Wednesday, February 10, 2010

#387 Johnny Podres

#387 Johnny Podres
With this card, we move from a parcel of cards from Max to...another parcel of cards from Max! This one is pretty star-studded; when a World Series hero is one of the lesser cards, you know you've got a special group. For about the 50th time, I offer my sincere thanks to Max.

Fun facts about Johnny Podres:

-Hailing from Witherbee, NY, Johnny signed with the Dodgers in 1951.

-Wasted no time in reaching the major leagues, putting up a 9-4 record as a rookie swingman in 1953. The 20-year-old even started Game Five in the World Series against the Yankees, but was knocked out in the third inning and took the loss.

-Became a household name during the 1955 World Series, going the distance in both of his starts and allowing just two earned runs to Yankee hitters. He twirled a Game 7 shutout to bring home Brooklyn's first world championship and was named Series MVP.

-Truly established himself in 1957 after missing the previous season for military service. That year, he led the National League with a 2.66 ERA, 1.08 WHIP, and six shutouts despite a ho-hum 12-9 record.

-In a seven-year span from 1957-1963, Podres won at least a dozen games each year (peaking with an 18-5 mark in 1961) and was a three-time All-Star.

-Had a couple near-miss games, retiring the first 20 Phillies batters on July 2, 1962 before tiring in the seventh inning (he won 5-1) and pitching eight hitless innings against Houston on August 4, 1963 before Johnny Temple led off the ninth with a single (he won 4-0).

-Pitched for three World Series champion Dodger teams in all, also winning rings in 1959 and 1963 and picking up a win in each of those Fall Classics to run his career postseason record to 4-1 with a 2.11 ERA.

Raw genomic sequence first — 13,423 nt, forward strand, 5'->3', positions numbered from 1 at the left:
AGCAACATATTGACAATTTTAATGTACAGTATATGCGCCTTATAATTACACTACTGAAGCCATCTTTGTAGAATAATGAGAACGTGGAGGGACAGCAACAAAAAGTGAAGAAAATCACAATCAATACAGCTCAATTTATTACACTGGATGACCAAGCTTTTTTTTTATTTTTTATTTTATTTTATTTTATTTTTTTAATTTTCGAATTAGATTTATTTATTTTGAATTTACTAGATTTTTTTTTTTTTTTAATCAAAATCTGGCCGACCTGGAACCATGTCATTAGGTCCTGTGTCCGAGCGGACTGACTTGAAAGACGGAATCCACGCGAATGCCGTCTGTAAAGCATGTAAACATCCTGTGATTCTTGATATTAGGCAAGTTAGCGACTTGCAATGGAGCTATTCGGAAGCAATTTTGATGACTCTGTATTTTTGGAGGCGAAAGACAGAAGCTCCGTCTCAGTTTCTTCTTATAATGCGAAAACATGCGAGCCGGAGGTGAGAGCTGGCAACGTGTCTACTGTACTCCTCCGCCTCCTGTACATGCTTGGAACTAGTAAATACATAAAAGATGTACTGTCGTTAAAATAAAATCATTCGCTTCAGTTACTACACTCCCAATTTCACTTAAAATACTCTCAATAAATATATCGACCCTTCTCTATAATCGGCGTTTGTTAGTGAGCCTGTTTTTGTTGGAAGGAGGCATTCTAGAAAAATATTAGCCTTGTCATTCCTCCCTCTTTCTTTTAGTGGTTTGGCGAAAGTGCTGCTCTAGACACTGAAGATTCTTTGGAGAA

-Late in his career, he shifted back to a primary bullpen role with the Dodgers, Tigers, and (fittingly) Padres. Hung up his spikes in 1969, his fifteenth big league season. In all, he was 148-116 with a 3.68 ERA.

-Spent thirteen years as a pitching coach for the Padres, Red Sox, Twins, and Phillies. Curt Schilling credited Johnny with impacting his life both on and off the field.

-Podres settled in Glens Falls, NY after his baseball career ended. He died in early 2008 at age 75 after battling heart, leg, and kidney ailments.
#387 Johnny Podres (back)


  1. Hey there. Just came across your blog -- great stuff! I'll be following. Podres was a good guy, too; I met him once.

  2. Great card. Great Dodger player. Great guy who sent you the card.

  3. Dan - Thanks! That's a great story.

    Night Owl - Agreed on all three counts.

  4. When Podres was pitching coach for the Phillies, they briefly had on the roster Sid Fernandez. Wonder if anyone got an autograph, photo or both from two lefties who played a big part in winning World Series Game Sevens for a New York team...

  5. for the 50th time, you are very welcome.